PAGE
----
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Ford Explorers blamed for alleged carbon monoxide leaks that sickened cops

Officers exposed to carbon monoxide
Suspected gas leaks may not be limited to police vehicles 02:06

WASHINGTON -- Newly-released dashcam video from March appears to show Sgt. Zachary LaHood sickened by what his department says was carbon monoxide seeping into his Ford Explorer police cruiser.

"I almost hit the road twice and feel like I'm gonna get sick," LaHood can be heard saying in the video.

"And I remember swerving to what I thought was a bus, I was going to go head-in to a bus or a, maybe it was a garbage truck, I think it was a bus," he said in an interview.

Sgt. Zachary LaHood CBS News

LaHood, a 13-year police veteran, remains on medical leave and is now suing Ford.

"I'm lucky to be alive, I believe that. And I'm lucky I didn't kill someone else or their family that night," he said.

In the last week alone, six more Austin officers have been treated for carbon monoxide exposure. The department has now taken about 37 Ford Explorers out of service.

"We believe it is something that we do need to take immediate action," Assistant Police Chief Troy Gray said.

In February, CBS News identified more than 450 complaints involving 2011 to 2017 model year Ford Explorers, not just police units. Federal regulators acknowledge that number has grown and are investigating.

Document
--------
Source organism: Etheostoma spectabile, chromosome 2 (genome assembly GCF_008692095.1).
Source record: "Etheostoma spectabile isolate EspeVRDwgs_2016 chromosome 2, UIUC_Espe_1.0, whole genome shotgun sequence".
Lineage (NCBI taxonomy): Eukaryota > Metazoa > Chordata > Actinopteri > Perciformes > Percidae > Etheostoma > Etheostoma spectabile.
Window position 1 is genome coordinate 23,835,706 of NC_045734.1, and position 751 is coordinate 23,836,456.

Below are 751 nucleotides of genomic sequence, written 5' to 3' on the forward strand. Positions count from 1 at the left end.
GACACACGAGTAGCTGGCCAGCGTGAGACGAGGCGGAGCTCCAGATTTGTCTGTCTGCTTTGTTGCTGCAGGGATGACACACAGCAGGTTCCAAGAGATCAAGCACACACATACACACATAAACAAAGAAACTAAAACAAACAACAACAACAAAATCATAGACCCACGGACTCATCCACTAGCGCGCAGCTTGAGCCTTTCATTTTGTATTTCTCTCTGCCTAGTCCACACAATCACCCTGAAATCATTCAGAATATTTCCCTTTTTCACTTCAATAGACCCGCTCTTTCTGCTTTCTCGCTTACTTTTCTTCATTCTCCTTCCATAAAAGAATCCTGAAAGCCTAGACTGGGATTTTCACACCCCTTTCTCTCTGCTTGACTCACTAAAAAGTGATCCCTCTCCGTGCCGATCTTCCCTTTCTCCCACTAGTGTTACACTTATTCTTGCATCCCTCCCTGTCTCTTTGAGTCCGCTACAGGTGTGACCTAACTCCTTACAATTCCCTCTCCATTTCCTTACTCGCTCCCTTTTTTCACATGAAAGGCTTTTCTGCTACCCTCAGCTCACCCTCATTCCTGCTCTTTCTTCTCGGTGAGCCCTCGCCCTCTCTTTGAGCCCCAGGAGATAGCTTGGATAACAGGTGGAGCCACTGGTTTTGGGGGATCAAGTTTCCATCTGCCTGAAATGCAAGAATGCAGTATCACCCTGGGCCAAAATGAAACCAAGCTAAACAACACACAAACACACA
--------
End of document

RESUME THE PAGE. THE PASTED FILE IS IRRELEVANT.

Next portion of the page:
Drivers fear Ford Explorer leaks exhaust fumes 04:18

Ford has known about it since at least 2012. A company representative later acknowledged in a deposition that it appears to be a "design issue" that may allow exhaust, which contains carbon monoxide, to seep in, likely through unsealed seams in the rear of the SUV.

Video shows the Newport Beach, California, police cruiser Brian McDowell was driving slamming into a tree. McDowell is one of at least a half-dozen officers in California, Texas and Louisiana suing Ford over allegations of carbon monoxide exposure.

In a statement to CBS News, Ford said: "We have investigated and not found any carbon monoxide issue resulting from the design of our Police Interceptor Utility Vehicles. We know police modify these vehicles, which can contribute to exhaust-related issues. We have provided instructions to help seal these modifications and are ready to inspect any vehicles with this concern."

The National Highway Traffic Safety Administration said it is contact with the Austin police department and is "actively investigating" to determine if the issue is related to a potential safety defect.   

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